My sons life was saved today. He wasnt injured, it wasnt a close call, he didnt even know it happened. A sixteen-year-old behind the wheel of his first car doesnt think much of past or future. The thrill of moving that machine is one of the ultimate in the moment experiences of that adrenaline-filled period of growing up. Certain schools of philosophy and physics hold that time is a construct of the human mind. There is only the moment. All events happen simultaneously. The accident that my son may have had did not happen. It was wiped from the books. Hes OK. Hes cool.
He also was pulled over for going fifty-three in a thirty-five mile zone. The standing radar, as the officer referred to his little speed-buster, clocked him at fifty-three, but he cut him a break and wrote him up for doing forty-four. Hed have to put up with four hours of traffic school, pay ninety dollars in court fees, ten for the ticket, forty for the class, and seven for a copy of his still blank, six-week-old driving record. The total was one-hundred-forty-seven dollars.
As Mom and I were not able to get our son to establish a close relationship with his speedometer while out with him practicing his driving, we were grateful for the enforcer of laws giving him a dose of awareness and shocking him into a relationship. Unfortunately, the young offender of agreed-upon driving speeds determined by the adult constituents of society did not have a job, and the impact of the experience would be dulledno, nonexistentif Mom and Dad paid the costs.
There was only one solution: he had to use the money in his savings account. This was not your average savings account. This wasnt a few dollars put aside from a paycheck, or a disciplined stash of two dollars a week for three years. No. The money that aided in saving his life was from years of events, big and small, that occurred throughout his young life. Ill try to list them as best I can.
There were about thirty dollars from one grandmother, forty from the other, and money from birthdays, Christmas, and Hanukah; there were twelve bucks from the sale of his first bike to the kid down the street (we tried to get him to give the money back, but the kids parents were quite happy with the deal); there were nine dollars from his penny collection, which represented many hours of filling those stupid coin paper wrapper things that never come out right; eight dollars for a slammer pog (he said it wasnt his best) left over from when we lived in LA; eighteen dollars for cutting the dog pen lawn, (the eighteen dollars, representing six cuts, actually made it into the bank during a from now on Im saving all my money tiradeGod knows for what, since he doesnt come from one of those familieshe passed out of that stage rather quickly); four dollars from some duplicate baseball cards; two dollars for an illegal bet on a basketball game he played in and won when he was eight; seven dollars from a ten-dollar bill he found in Will Rogers State Park (he bought himself, his brother and sister ice cream cones); and finally, seventeen dollars from the tooth fairy.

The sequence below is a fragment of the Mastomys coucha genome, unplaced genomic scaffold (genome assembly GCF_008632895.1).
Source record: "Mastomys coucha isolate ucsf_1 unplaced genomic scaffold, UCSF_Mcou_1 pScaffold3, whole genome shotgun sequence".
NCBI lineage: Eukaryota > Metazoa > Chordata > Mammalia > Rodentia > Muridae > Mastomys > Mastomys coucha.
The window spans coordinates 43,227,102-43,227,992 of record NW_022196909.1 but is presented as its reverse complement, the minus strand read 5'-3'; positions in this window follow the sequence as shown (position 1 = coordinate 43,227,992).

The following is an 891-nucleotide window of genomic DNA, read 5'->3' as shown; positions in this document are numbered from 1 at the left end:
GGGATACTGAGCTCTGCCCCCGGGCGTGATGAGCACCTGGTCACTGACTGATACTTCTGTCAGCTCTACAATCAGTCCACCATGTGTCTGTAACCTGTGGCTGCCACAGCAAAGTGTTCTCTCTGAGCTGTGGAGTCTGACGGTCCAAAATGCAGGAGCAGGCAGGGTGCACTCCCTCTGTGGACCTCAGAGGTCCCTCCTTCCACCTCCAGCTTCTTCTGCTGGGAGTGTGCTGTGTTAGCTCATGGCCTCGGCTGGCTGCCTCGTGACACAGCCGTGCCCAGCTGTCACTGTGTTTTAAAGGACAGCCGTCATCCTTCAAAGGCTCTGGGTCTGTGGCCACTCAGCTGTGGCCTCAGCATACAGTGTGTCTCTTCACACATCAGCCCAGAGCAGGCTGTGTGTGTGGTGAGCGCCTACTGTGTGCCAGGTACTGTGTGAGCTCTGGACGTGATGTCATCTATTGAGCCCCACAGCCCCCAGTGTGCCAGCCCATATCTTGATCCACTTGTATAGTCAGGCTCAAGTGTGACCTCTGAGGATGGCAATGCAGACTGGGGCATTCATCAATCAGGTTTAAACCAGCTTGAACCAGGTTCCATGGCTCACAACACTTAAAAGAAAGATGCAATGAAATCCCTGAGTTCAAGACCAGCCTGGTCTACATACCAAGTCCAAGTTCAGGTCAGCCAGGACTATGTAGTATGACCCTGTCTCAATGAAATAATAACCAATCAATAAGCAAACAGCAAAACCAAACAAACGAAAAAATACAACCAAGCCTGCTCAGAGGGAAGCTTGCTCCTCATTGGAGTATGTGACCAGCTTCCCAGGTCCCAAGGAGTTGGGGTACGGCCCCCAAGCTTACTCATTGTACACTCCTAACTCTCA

One could get sentimental about using his childhood fortune to bail himself out of trouble, but it seemed poetic, in a way, that all that kiddy loot be cashed in to pay for one step into adulthood.
©2000 David McHugh
David McHugh, a native of NYC, began his career as a classical composer, moved into the commercial arena, wrote numerous jingles, musicals, and theater underscores in NY before moving to LA and writing film and TV scores for fourteen years. Among his better-known scores are MOSCOW ON THE HUDSON, MYSTIC PIZZA, MR. NORTH, THREE FUGITIVES, and THE DREAM TEAM. A prolific songwriter, he received a platinum record for the Pointer Sisters cover of his song, Freedom, and a gold album for Roberta Flacks cover of his song, Where Ill Find You. He left LA in 1995 with his wife and three children to develop and head a Masters Degree program at the North Carolina School of the Arts, where he has taught for seven years. The move has proven quite productive and resulted in a commission for an orchestra/choral piece, 12 Waltzes for Piano, (published by the Mel Bay Publishing Co.), as well as underscores for a number of plays, including Yerma, Dracula, a ballet, The Little Prince, and numerous pieces for modern dance. There are also two plays being circulated for producer interest: My Mother, the Fish (a two-act comedy) and Estelle and Angelo (a musical). Mr. McHugh also has a company that markets his patented inventions. His hobbies include building furniture, cooking, and creating sculpture from metal. David can be reached at davemchugh[AT]earthlink.net (replace [AT] with @).
"First Ticket" photo ©Joanne Warfield